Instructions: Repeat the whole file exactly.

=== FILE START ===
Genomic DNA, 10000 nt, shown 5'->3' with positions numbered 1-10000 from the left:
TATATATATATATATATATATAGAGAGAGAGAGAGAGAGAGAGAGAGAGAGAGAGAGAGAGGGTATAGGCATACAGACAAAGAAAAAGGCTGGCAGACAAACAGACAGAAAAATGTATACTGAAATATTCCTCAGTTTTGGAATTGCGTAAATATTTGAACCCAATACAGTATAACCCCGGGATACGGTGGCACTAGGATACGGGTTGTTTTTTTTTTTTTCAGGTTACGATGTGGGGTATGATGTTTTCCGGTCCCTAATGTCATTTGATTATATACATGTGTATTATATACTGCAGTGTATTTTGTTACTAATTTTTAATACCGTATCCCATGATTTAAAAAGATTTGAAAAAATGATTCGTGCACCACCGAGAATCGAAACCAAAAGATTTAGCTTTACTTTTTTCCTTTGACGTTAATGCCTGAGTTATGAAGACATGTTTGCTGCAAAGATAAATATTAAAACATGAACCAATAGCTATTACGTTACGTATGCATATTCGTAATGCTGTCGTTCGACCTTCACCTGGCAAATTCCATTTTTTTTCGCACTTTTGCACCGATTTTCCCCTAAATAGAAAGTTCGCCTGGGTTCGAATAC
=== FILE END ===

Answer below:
Genomic DNA, 10000 nt, shown 5'->3' with positions numbered 1-10000 from the left:
TATATATATATATATATATATAGAGAGAGAGAGAGAGAGAGAGAGAGAGAGAGAGAGAGAGGGTATAGGCATACAGACAAAGAAAAAGGCTGGCAGACAAACAGACAGAAAAATGTATACTGAAATATTCCTCAGTTTTGGAATTGCGTAAATATTTGAACCCAATACAGTATAACCCCGGGATACGGTGGCACTAGGATACGGGTTGTTTTTTTTTTTTTCAGGTTACGATGTGGGGTATGATGTTTTCCGGTCCCTAATGTCATTTGATTATATACATGTGTATTATATACTGCAGTGTATTTTGTTACTAATTTTTAATACCGTATCCCATGATTTAAAAAGATTTGAAAAAATGATTCGTGCACCACCGAGAATCGAAACCAAAAGATTTAGCTTTACTTTTTTCCTTTGACGTTAATGCCTGAGTTATGAAGACATGTTTGCTGCAAAGATAAATATTAAAACATGAACCAATAGCTATTACGTTACGTATGCATATTCGTAATGCTGTCGTTCGACCTTCACCTGGCAAATTCCATTTTTTTTCGCACTTTTGCACCGATTTTCCCCTAAATAGAAAGTTCGCCTGGGTTCGAATAC